The need for social contact in this time of isolation, albeit through a virtual realm, is likely a reason driving Gibbard to deliver his daily shows which later turned weekly though he does also solicit donations for worthy causes. What I enjoy most is the intimacy of the shows he wears comfortable home-clothes and drinks tea from a mug, while peppering the music with banter. For example, he speaks about riding his bicycle with his wife and passing a basketball court where a very physical game was taking place (something he disapproves of in this age of physical social distancing). And, like many, he expresses his bewilderment at the panic hoarding of toilet rolls. He also entertains Q&A from his fans even trivial queries like "Where did you get that R.E.M. T-shirt?"
Of course, Gibbard's shows is not the only stuff I occupy myself with during my stay-at-home stint, between whatever ongoing work I still have to complete. I attend online church services, wondering if it would be appropriate to wear something much-too-casual in front of the TV, and whether I should stand when a hymn is sung. I watch staged productions like a new staging of Jesus Christ Superstar, the 1970 rock opera by Andrew Lloyd Webber and Tim Rice, for the first time on Easter Sunday, though religious pundits would probably disapprove. I've tried dance lessons, courtesy of Sadler's Wells Theatre in London, and taichi warm-ups taught by an Asian-American master. I've listened to Patrick Stewart read Shakespearean sonnets, and watched the Singapore Symphony Orchestra perform in front of an empty concert hall. I've written poems in response to SingPoWriMo (Singapore Poetry Writing Month) prompts on Facebook (well, I should really be reading and writing more), played old DVDs (including The Accidental Tourist and a Duran Duran concert documentary), and given the excellent Fleabag a second viewing on Amazon Prime Video.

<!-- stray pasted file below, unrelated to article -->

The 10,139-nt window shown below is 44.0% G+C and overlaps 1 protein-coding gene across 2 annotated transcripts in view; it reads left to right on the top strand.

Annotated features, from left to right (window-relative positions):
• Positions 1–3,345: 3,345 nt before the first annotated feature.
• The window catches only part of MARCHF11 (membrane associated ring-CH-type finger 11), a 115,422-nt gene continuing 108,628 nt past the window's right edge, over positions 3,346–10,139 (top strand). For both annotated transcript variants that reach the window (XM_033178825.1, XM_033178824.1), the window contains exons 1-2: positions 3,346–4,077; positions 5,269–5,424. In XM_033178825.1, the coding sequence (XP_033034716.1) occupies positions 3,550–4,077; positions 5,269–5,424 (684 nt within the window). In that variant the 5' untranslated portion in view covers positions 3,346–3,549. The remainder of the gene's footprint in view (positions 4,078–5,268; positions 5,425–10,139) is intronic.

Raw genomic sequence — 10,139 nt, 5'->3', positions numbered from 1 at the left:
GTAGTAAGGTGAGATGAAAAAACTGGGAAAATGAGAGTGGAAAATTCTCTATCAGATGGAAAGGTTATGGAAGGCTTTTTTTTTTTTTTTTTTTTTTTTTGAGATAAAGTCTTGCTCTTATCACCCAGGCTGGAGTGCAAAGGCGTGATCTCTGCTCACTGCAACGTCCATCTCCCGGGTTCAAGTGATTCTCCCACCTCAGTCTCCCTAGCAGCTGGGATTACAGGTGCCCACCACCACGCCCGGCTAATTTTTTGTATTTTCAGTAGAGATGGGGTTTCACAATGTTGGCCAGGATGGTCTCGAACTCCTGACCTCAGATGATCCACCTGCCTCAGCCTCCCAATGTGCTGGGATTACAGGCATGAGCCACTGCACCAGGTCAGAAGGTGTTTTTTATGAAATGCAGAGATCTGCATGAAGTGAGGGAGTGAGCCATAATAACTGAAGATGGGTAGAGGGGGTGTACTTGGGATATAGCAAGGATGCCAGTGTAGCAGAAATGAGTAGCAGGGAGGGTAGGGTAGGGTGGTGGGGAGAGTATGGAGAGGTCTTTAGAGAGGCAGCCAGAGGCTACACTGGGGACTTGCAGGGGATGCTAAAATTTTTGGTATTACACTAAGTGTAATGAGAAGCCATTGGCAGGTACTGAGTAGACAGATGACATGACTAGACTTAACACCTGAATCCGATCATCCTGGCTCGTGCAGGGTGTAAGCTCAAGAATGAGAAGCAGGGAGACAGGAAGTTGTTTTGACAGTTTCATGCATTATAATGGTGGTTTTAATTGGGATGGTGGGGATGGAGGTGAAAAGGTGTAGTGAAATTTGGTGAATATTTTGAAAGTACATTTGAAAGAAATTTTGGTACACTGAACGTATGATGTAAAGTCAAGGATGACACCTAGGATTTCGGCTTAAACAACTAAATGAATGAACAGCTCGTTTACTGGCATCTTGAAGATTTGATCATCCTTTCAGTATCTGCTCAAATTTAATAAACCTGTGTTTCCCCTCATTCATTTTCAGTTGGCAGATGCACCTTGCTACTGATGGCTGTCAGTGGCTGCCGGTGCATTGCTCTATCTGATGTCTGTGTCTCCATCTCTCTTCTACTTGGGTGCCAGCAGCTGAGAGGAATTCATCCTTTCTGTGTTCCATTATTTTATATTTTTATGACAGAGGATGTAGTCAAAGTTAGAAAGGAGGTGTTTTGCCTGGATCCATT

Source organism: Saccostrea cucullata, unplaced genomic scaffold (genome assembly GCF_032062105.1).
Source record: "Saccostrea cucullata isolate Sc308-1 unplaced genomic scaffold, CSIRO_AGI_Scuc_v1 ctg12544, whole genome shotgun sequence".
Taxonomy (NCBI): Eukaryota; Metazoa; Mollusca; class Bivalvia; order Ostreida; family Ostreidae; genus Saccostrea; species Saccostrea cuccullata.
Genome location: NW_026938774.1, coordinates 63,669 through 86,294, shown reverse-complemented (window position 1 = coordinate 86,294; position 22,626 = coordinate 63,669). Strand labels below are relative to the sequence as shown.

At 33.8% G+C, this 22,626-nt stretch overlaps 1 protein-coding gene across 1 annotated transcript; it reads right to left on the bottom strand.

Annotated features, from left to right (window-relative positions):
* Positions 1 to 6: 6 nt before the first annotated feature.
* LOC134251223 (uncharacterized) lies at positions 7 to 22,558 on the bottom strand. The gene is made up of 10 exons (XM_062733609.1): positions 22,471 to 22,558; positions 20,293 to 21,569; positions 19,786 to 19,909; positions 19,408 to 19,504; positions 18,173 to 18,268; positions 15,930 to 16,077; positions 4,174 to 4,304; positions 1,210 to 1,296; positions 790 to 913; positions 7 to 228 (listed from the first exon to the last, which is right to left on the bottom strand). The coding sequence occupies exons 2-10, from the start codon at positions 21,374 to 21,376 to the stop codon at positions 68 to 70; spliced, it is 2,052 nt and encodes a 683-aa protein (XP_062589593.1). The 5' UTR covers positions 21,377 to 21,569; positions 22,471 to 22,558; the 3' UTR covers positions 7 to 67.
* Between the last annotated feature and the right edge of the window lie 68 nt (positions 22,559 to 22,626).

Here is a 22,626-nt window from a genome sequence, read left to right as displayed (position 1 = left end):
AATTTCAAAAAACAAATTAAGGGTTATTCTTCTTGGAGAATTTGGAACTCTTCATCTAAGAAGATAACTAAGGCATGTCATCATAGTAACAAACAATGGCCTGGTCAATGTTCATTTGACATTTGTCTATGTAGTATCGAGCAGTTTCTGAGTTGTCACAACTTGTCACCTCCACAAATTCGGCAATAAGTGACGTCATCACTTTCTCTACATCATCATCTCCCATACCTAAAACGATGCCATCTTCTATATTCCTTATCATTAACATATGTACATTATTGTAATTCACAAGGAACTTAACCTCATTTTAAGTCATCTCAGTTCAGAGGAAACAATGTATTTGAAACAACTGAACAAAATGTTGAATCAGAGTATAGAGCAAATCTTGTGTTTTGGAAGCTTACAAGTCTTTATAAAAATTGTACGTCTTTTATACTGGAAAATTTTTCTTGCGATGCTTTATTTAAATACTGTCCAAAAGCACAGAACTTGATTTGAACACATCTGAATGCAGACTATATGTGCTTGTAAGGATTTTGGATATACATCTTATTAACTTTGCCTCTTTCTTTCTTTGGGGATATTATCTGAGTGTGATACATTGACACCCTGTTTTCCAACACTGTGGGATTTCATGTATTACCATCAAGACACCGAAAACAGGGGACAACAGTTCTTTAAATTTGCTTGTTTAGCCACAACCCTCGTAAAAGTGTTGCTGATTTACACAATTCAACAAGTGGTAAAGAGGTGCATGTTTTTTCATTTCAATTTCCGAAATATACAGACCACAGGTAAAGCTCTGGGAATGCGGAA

But Gibbard's shows are what I return to, again and again. I'm still not a fan. But his voice is reassuring, especially while I'm doing my laundry or mopping my floor space, as if in a time of isolation, there is a friend ready to sooth you with music and healing words. Yet at the same time, as his songs flow from his gilded cage to mine, I'm reminded to not lose track of the less fortunate, whose cages might be crammed, dilapidated, noisy, inhabitable or even non-existent, despite clipped wings.
In Carl Phillips' foreword to Eduardo C. Corral's debut collection of poetry, Slow Lightning (2012), he writes about "framing", how the first line of the first poem of the book seems to form "a frame of sorts" with the last line of the poem that closes the book: "we have an instance, at the level of imagery and subject matter, of that old Greek rhetorical figure, chiasmus, a frame within a frame, or a cage within a cage which is why chiasmus tends most often to convey a sense of enclosure, at best; at worst, imprisonment and the claustrophobia that comes with it."
In these uncertain times, when the idea of normalcy no longer makes sense, what is imprisonment, what is freedom? Is a cage a cage? I stare at the TV long enough and I think I see a frame within another frame, within another within its frame. Why does the caged bird sing? Why, the bird does sing, caged!
As the politicians say, we first strive to solve the problem at hand, and when it's all over, we reflect on what can be done better. The artists reflect and sing in the moment, and it's all part of coping with and resolving hitches and tribulations even if it's just boredom along the way, though there may yet be more insights to haunt us and to outpour in the aftermath, the layer within layer of meanings waiting to be unravelled.
In the meantime, the infections and deaths continue around us, invisible from our respective cages. And through the frame of my TV, Gibbard sings a fan favourite, 'I Will Follow You into the Dark':
QLRS Vol. 19 No. 2 Apr 2020